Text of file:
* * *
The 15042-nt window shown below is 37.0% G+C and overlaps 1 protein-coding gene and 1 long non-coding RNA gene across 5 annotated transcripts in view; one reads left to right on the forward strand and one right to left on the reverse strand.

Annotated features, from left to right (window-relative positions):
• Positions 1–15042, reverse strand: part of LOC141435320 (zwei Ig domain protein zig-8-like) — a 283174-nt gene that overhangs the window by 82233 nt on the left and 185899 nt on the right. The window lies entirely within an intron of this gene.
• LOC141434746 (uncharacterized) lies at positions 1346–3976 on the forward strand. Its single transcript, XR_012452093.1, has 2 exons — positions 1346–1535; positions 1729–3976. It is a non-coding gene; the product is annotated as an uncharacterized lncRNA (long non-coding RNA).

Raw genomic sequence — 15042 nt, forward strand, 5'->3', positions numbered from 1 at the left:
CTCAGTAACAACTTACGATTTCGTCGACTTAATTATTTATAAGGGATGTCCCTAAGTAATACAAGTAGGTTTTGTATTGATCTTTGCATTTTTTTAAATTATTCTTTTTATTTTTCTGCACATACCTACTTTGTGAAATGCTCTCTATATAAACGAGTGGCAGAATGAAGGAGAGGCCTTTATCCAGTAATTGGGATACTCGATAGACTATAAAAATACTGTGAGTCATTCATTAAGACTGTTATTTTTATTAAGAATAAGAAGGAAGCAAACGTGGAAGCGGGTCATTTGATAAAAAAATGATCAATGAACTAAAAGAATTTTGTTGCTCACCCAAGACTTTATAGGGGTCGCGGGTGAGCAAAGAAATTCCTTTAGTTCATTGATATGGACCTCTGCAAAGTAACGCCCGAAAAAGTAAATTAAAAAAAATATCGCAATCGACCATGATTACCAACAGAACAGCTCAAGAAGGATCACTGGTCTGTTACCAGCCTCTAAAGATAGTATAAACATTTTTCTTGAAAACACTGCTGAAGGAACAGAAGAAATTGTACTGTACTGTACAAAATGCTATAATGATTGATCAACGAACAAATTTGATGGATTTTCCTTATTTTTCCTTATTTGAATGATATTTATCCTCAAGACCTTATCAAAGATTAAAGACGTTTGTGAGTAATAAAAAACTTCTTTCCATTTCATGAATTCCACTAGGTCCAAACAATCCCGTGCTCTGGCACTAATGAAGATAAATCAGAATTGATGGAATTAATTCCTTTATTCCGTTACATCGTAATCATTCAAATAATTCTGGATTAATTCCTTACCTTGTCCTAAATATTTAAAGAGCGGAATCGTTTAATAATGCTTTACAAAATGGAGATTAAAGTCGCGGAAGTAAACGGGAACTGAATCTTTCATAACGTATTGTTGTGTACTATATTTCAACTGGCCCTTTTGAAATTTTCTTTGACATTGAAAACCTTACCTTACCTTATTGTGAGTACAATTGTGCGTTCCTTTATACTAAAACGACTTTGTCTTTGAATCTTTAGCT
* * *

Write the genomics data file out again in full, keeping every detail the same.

The 15042-nt window shown below is 37.0% G+C and overlaps 1 protein-coding gene and 1 long non-coding RNA gene across 5 annotated transcripts in view; one reads left to right on the forward strand and one right to left on the reverse strand.

Annotated features, from left to right (window-relative positions):
• Positions 1–15042, reverse strand: part of LOC141435320 (zwei Ig domain protein zig-8-like) — a 283174-nt gene that overhangs the window by 82233 nt on the left and 185899 nt on the right. The window lies entirely within an intron of this gene.
• LOC141434746 (uncharacterized) lies at positions 1346–3976 on the forward strand. Its single transcript, XR_012452093.1, has 2 exons — positions 1346–1535; positions 1729–3976. It is a non-coding gene; the product is annotated as an uncharacterized lncRNA (long non-coding RNA).

Raw genomic sequence — 15042 nt, forward strand, 5'->3', positions numbered from 1 at the left:
CTCAGTAACAACTTACGATTTCGTCGACTTAATTATTTATAAGGGATGTCCCTAAGTAATACAAGTAGGTTTTGTATTGATCTTTGCATTTTTTTAAATTATTCTTTTTATTTTTCTGCACATACCTACTTTGTGAAATGCTCTCTATATAAACGAGTGGCAGAATGAAGGAGAGGCCTTTATCCAGTAATTGGGATACTCGATAGACTATAAAAATACTGTGAGTCATTCATTAAGACTGTTATTTTTATTAAGAATAAGAAGGAAGCAAACGTGGAAGCGGGTCATTTGATAAAAAAATGATCAATGAACTAAAAGAATTTTGTTGCTCACCCAAGACTTTATAGGGGTCGCGGGTGAGCAAAGAAATTCCTTTAGTTCATTGATATGGACCTCTGCAAAGTAACGCCCGAAAAAGTAAATTAAAAAAAATATCGCAATCGACCATGATTACCAACAGAACAGCTCAAGAAGGATCACTGGTCTGTTACCAGCCTCTAAAGATAGTATAAACATTTTTCTTGAAAACACTGCTGAAGGAACAGAAGAAATTGTACTGTACTGTACAAAATGCTATAATGATTGATCAACGAACAAATTTGATGGATTTTCCTTATTTTTCCTTATTTGAATGATATTTATCCTCAAGACCTTATCAAAGATTAAAGACGTTTGTGAGTAATAAAAAACTTCTTTCCATTTCATGAATTCCACTAGGTCCAAACAATCCCGTGCTCTGGCACTAATGAAGATAAATCAGAATTGATGGAATTAATTCCTTTATTCCGTTACATCGTAATCATTCAAATAATTCTGGATTAATTCCTTACCTTGTCCTAAATATTTAAAGAGCGGAATCGTTTAATAATGCTTTACAAAATGGAGATTAAAGTCGCGGAAGTAAACGGGAACTGAATCTTTCATAACGTATTGTTGTGTACTATATTTCAACTGGCCCTTTTGAAATTTTCTTTGACATTGAAAACCTTACCTTACCTTATTGTGAGTACAATTGTGCGTTCCTTTATACTAAAACGACTTTGTCTTTGAATCTTTAGCT